Olympian Laurie Hernandez inspires Sacred Heart students
Lauryn Larson, a senior at Sacred Heart School in East Grand Forks, grinned ear-to-ear after posing for a photo with Laurie Hernandez after the Olympic gold medalist spoke to a student assembly on the first day of class.
"I am a fan. I watched her (perform) at the Olympics," said Larson, a figure skater and volleyball and softball player who found Hernandez's talk "really inspiring. It was awesome to hear another athlete ... because the road to the Olympics is really hard."
About 380 students in kindergarten through grade 12, as well as teachers, parents and others, gathered Tuesday in the school gym to hear Hernandez talk with moderator Mark Brickson, a school staff member, about her life, her Christian faith, and the challenges and opportunities that have come her way.
Hernandez's appearance was part of the school's Day One activities, intended to spark excitement about the upcoming school year.
The gymnast, who turned 17 in June, won gold and silver medals in the 2016 Olympics and the coveted Mirror Ball Trophy in TV's "Dancing with the Stars" 2016 season.
Her book, "I Got This: To Gold and Beyond," published earlier this year, appeared on the New York Times Best Sellers list.
At the Olympic Games in Rio de Janeiro, she was praised for her signature dance moves and artistry in floor exercise and balance beam routines. Her expressive face earned her the nickname, "the Human Emoji."
At Tuesday's gathering, Hernandez imparted wisdom beyond her years.
"Find things you like to do, find things that make you happy," she told students. "Find yourself."
"Your future doesn't start 10 years from now, not five years from now or a week from now," she emphasized. "It starts today."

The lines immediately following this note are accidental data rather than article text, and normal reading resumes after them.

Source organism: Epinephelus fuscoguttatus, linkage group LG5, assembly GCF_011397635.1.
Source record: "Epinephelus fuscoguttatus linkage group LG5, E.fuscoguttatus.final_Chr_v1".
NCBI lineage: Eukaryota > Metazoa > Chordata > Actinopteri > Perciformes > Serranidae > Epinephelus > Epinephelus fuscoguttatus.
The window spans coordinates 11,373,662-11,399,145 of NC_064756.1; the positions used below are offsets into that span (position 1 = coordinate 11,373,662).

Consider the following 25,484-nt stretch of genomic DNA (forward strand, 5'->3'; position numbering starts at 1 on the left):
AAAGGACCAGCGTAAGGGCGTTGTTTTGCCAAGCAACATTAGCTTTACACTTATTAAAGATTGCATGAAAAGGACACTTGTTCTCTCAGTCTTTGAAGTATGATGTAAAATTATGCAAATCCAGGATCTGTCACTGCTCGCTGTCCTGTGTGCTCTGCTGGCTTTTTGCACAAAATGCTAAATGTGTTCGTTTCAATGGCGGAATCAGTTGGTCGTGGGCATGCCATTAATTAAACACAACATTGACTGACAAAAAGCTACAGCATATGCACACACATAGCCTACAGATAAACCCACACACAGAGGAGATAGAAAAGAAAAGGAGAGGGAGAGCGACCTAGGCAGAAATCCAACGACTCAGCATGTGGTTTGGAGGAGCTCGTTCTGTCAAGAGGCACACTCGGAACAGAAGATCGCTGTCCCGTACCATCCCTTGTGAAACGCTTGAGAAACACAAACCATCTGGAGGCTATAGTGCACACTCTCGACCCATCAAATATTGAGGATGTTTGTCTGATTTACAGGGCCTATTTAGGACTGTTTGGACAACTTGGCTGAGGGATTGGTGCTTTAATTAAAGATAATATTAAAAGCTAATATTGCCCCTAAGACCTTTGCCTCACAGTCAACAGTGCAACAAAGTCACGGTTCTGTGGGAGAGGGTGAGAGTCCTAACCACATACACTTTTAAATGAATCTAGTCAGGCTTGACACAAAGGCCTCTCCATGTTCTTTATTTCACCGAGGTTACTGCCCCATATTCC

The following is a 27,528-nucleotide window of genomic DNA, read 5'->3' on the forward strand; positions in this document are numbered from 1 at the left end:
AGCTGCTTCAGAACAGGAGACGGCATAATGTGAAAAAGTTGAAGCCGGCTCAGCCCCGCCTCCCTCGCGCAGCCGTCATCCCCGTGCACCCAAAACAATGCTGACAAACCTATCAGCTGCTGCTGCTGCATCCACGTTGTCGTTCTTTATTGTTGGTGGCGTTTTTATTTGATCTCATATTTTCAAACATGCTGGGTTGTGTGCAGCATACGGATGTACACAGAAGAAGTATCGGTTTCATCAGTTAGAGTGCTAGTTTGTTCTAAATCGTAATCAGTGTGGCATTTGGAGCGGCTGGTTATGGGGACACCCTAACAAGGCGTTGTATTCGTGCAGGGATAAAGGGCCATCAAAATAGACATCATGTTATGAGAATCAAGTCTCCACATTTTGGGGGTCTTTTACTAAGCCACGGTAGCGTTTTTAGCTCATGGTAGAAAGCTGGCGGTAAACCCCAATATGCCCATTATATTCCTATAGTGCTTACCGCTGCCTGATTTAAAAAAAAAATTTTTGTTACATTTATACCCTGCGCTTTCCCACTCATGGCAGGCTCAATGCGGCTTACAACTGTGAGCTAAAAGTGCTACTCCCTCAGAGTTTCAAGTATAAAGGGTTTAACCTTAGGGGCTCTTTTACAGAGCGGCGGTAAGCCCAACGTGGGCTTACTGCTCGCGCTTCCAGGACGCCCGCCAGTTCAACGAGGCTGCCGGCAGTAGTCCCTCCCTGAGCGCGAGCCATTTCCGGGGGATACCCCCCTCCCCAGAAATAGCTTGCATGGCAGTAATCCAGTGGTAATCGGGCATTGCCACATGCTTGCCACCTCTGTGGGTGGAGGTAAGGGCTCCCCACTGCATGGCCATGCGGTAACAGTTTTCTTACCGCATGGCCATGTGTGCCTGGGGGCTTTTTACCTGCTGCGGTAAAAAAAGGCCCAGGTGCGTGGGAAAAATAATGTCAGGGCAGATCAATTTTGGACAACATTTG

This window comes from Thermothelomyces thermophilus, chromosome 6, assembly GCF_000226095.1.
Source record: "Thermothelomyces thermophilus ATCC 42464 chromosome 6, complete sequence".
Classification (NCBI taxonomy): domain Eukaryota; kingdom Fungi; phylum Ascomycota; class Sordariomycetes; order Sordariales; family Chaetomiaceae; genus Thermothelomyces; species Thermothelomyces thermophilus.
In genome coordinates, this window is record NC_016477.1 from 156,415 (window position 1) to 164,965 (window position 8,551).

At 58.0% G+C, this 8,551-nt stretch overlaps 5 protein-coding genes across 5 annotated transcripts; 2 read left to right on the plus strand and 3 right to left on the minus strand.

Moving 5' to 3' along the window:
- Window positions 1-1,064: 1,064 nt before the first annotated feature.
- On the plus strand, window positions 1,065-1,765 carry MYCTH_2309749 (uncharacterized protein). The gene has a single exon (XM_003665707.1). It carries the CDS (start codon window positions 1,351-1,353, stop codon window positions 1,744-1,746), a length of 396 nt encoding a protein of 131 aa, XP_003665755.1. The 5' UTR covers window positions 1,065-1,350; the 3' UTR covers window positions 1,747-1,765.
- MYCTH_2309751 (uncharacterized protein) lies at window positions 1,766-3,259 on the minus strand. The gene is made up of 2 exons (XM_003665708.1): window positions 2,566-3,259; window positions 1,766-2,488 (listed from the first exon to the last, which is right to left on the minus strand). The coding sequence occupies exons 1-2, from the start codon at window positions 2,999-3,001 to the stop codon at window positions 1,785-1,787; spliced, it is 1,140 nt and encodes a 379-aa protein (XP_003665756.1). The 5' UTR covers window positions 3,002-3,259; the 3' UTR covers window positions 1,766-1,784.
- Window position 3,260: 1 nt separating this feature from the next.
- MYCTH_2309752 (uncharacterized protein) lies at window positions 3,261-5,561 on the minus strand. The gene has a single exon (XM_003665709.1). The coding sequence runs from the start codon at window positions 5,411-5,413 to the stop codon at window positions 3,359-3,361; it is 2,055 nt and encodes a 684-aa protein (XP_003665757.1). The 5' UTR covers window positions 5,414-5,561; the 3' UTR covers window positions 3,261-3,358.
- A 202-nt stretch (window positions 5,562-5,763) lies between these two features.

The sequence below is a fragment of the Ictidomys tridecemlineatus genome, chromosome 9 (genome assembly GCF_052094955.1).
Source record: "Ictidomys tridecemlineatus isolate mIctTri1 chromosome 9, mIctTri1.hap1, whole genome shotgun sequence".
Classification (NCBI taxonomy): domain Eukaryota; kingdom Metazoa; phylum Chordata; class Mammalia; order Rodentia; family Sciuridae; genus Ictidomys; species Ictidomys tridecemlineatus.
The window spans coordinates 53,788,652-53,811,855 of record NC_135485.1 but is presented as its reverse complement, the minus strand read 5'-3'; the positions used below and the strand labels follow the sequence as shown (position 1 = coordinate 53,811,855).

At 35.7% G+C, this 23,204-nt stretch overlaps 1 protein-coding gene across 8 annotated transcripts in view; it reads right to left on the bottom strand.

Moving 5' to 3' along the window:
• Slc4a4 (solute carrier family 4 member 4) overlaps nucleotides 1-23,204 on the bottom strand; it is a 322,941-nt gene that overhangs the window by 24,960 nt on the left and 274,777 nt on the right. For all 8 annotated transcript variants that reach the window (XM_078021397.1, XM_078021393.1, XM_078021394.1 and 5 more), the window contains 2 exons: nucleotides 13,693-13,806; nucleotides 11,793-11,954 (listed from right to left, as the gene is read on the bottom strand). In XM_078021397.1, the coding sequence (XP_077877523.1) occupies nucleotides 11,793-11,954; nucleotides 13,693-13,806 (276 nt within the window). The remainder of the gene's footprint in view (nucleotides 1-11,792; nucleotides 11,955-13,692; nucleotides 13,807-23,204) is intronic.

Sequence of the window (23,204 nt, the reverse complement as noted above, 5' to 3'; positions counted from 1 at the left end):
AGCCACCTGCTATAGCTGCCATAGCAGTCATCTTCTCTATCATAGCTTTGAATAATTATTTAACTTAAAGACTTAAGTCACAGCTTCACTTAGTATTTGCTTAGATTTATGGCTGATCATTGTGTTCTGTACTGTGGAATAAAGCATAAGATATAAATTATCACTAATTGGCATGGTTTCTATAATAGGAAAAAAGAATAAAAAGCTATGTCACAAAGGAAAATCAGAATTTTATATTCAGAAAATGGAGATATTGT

Her fascination with gymnastics began at age 5, but her journey to success "has definitely not been smooth at all," she said.
The petite, dark-eyed and dark-haired bundle of effervescence described moments when she wanted to quit gymnastics, but her mother suggested she revisit the decision in three months—then repeated the advice at several three-month intervals when Hernandez was considering an exit.
"I think she saw the little girl in me who loved the sport, and knew I'd regret it later if I quit."
Students' questions ranged from practical to personal, including if she had ever been the target of "hate" and how she handled it.
"Not face-to-face," Hernandez said. "But, with social media, people think it's OK to say hurtful things, that they're entitled to say whatever they want. They don't realize the person (they target) has a heart and feelings. They say things they'd never say to your face.
"You have to shrug it off. You don't know why they're doing it or what they're going through. Just pray for them."
Like some in her audience, Hernandez is looking forward to her junior year of high school and eventually attending college "and a driver's license would be nice," she said.
"I spend more time in planes than in cars."
Hernandez's visit to Sacred Heart School was funded by an anonymous donor, an alumnus "who said this place made all the difference in his life" and wanted to inspire students at the start of the school year, said Brickson, a donor relations officer with the Sacred Heart Foundation.